A Scottish secure tenancy means that your landlord will be a local council, housing association, or housing co-operative. Being unable to pay any type of debt is worrying, but having arrears of rent could mean losing the roof over your head if your landlord decides to take eviction action.
Social landlords in Scotland are legally obliged to follow specific procedures in this respect, however. We take you through each step below, to help you understand what could happen if you fail to reach an agreement with your landlord, or simply cannot afford to pay what you owe.
Getting behind with your rent provides the grounds needed for your landlord to legitimately take action to evict you. It is worth remembering that if you are part of a joint secure tenancy and your partner fails to pay their portion of the rent, you become liable for the full monthly or weekly amount.
Your landlord is compelled to carry out certain actions before commencing the eviction process:
You must also be given time to assess your financial situation, and access any help available from outside sources, such as state benefits, before any legal action is taken against you.
This is a formal document outlining the reasons why your landlord is trying to evict you. It includes a proposed timescale for requesting court action, but the landlord must leave a minimum of four weeks before requesting a court date for the eviction hearing.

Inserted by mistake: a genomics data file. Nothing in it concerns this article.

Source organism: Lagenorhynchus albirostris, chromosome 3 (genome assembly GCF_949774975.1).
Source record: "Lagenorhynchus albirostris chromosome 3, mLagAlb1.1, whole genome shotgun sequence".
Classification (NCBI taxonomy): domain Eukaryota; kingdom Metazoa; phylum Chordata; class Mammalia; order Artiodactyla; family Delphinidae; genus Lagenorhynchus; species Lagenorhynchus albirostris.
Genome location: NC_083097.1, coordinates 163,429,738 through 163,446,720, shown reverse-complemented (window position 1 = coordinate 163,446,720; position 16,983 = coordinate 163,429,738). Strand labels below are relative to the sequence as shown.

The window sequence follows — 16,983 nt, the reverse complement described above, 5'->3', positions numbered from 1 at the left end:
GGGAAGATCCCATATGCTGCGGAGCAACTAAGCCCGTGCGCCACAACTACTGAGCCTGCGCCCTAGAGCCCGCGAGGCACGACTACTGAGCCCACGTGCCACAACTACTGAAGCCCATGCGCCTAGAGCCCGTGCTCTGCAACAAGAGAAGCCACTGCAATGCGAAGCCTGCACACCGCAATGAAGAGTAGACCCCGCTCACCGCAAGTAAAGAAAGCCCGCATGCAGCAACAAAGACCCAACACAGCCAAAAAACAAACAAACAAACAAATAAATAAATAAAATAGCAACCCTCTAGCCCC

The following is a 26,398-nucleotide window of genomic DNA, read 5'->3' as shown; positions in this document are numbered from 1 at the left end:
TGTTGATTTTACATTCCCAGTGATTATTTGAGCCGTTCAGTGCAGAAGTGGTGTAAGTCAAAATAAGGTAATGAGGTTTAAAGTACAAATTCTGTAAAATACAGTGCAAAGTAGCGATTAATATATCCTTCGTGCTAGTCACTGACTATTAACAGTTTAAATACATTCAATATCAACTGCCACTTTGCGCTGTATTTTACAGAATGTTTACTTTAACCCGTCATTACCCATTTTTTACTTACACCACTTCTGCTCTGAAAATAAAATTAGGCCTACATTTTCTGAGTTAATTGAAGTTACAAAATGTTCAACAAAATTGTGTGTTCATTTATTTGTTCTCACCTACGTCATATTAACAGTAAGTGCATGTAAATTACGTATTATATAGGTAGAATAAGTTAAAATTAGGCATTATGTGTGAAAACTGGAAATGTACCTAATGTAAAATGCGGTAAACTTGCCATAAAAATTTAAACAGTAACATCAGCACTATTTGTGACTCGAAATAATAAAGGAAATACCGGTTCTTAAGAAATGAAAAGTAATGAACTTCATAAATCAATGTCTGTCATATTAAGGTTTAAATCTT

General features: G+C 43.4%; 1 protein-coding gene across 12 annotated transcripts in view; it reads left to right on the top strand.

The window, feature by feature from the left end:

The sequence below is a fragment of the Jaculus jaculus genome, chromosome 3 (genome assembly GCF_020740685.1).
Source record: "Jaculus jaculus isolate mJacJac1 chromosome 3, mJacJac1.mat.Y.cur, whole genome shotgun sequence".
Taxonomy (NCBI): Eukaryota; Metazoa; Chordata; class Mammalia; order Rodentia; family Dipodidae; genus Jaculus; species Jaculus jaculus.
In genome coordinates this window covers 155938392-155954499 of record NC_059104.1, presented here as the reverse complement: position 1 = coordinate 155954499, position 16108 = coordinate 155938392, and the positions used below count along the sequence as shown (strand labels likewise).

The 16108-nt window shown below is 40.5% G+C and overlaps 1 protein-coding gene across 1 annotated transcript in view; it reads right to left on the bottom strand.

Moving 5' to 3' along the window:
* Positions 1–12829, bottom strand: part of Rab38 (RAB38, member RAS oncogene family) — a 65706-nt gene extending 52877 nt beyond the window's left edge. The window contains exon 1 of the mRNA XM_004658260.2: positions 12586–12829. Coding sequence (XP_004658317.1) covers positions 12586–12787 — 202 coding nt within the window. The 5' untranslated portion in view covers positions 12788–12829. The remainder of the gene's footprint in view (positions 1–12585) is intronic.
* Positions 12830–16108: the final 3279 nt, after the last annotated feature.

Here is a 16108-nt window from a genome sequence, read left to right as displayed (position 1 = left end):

Confirmation also needs to be provided that the above pre-eviction actions have been complied with. The notice of proceedings is valid for a period of six months, after which your landlord will need to start the process again if they have not requested a court date.
Receiving a Summary Cause Summons is the next stage of the eviction process, assuming that you have been unable to arrange a new payment schedule with your landlord. It informs you that a court date has been arranged, and tells you the reason why action is being taken.
You should reply to the summons if you want to delay or stop the eviction. There is a reply section on the document where you can state why you disagree with the eviction, and provide a brief explanation of the reasons why.
The sheriff will consider various factors to determine whether or not the eviction process should go ahead. These include:
If an eviction order is granted, it will state how long you have to move out. Your landlord may also be given the right to recoup their money using measures such as earnings or bank arrestment.
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Sequestration typically lasts for a period of 12 months, although if you’re also paying a Debtor Contribution Order (DCO), repayments can continue for a further three years after discharge.
Our Scottish based team can help advise you on your debt problems.